You can sue for anything, but when you file a frivolous suit, possibly you will be hit with sanctions and may have to pay THEIR legal fees. Having said that, the threats, etc. should be in your police report and you might be able to swear out a misdemeanor criminal warrant against the other driver, probably for simple assault. They may get a fine. You won't get a check. Be thankful you weren't hurt, and move on with your life.
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With respect to the rear end collision, you can sue for property damage and for your personal injuries. You must be able to show your damages, however. If you missed a day of work because of the incident (e.g., you had to get checked out by a doctor or you were unable to work), then you can include lost wages as part of your claim. You may want to get your car checked out to make sure that the car frame was not damaged as a result of this.
As to the assault, perhaps someone else can comment on that.
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If there were no property damages and/or personal injuries sustained, there would not a viable claim for damages. If you sustained personal injury, you could potentially recover for medical expenses, pain and suffering and loss of wages. If there were property damages sustained, you could potentially recover for the repair costs and rental expenses during the period of repairs.
With no property damage to your car, there is not claim there. With respect to emotional distress, Georgia law requires that the act upon which a claim for emotional distress be extreme, and it's doubtful that simply yelling at you and trying to shove pictures in your face rises to the required level. As far as negligence, they were negligent when they rear-ended you but what are the damages? You have to have damages to sue. You may have a claim for a day of lost work provided you can prove it, but ask yourself, after paying filing fees, attorney fees, etc., what will be left over? In all honesty it doesn't sound worth pursuing.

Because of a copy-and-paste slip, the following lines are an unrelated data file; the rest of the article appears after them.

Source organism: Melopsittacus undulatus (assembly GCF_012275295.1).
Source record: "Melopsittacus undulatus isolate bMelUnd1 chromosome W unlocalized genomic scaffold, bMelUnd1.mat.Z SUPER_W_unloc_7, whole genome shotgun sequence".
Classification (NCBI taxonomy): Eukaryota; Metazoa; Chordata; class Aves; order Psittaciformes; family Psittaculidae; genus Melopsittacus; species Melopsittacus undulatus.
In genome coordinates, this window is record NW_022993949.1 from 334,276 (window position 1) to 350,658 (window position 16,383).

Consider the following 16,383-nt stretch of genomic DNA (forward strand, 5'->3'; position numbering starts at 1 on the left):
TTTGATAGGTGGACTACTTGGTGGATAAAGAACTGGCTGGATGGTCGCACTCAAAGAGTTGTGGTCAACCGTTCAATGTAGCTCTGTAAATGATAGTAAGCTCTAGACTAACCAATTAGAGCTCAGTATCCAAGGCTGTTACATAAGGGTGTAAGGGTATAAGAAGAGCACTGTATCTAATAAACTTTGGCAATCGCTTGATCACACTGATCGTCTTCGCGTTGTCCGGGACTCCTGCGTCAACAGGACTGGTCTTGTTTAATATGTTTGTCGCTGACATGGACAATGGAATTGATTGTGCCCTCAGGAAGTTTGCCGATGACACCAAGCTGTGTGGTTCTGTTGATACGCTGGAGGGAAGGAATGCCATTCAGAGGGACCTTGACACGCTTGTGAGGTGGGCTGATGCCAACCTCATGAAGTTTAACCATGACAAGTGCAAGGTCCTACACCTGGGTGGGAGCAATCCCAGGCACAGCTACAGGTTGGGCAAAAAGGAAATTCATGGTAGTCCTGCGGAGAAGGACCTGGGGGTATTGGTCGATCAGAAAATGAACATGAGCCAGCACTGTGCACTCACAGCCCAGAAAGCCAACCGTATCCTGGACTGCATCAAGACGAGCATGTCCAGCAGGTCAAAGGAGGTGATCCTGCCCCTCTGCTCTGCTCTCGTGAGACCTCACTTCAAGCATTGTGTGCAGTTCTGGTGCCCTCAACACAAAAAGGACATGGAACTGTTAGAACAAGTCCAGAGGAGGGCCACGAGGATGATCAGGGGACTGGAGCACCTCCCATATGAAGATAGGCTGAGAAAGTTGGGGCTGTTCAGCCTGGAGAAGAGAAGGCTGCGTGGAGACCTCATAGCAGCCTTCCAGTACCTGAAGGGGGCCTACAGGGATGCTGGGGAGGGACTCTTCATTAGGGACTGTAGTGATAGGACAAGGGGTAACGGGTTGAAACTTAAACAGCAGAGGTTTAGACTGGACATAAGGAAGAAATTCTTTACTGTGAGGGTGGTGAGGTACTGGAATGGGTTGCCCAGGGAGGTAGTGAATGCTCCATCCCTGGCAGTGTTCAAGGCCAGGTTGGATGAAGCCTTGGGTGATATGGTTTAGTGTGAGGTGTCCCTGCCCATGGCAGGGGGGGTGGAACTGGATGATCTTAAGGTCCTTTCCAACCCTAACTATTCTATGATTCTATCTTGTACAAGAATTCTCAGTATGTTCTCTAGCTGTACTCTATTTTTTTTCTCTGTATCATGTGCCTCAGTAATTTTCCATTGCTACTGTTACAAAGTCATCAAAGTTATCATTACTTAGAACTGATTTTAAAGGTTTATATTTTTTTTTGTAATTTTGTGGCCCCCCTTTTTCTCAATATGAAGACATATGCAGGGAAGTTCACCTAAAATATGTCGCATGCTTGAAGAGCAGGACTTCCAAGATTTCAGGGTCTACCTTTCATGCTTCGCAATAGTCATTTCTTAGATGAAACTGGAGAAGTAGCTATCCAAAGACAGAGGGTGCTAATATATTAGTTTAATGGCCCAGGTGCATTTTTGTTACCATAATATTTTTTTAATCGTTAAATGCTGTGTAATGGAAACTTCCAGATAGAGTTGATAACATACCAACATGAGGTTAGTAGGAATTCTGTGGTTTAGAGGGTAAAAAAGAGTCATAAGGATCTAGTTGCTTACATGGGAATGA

A lawsuit would help you to recover from a loss if the at fault party failed to uphold legal duties he had to you. You do not describe a loss of much consequence, so a lawsuit may not be appropriate in your situation. We can all agree that you were in a frightening encounter with someone experiencing poor judgment, at best. You might contact the traffic court prosecutor to see if the other party must appear in Court on the charges. If so, the Prosecutor may be interested in your input to the Court. The Judge may give you the opportunity to speak at sentencing, which may help you to see that justice is done.
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If the hit and run driver is known, you could sue that driver for the property damage. If the hit and run driver is unknown, then you could file suit against "John Doe" and serve your insurance company with the lawsuit as long as you have the applicable uninsured motorist insurance coverage. Your facts are sparse and I assume that you did not have applicable UM coverage to cover your property damage.
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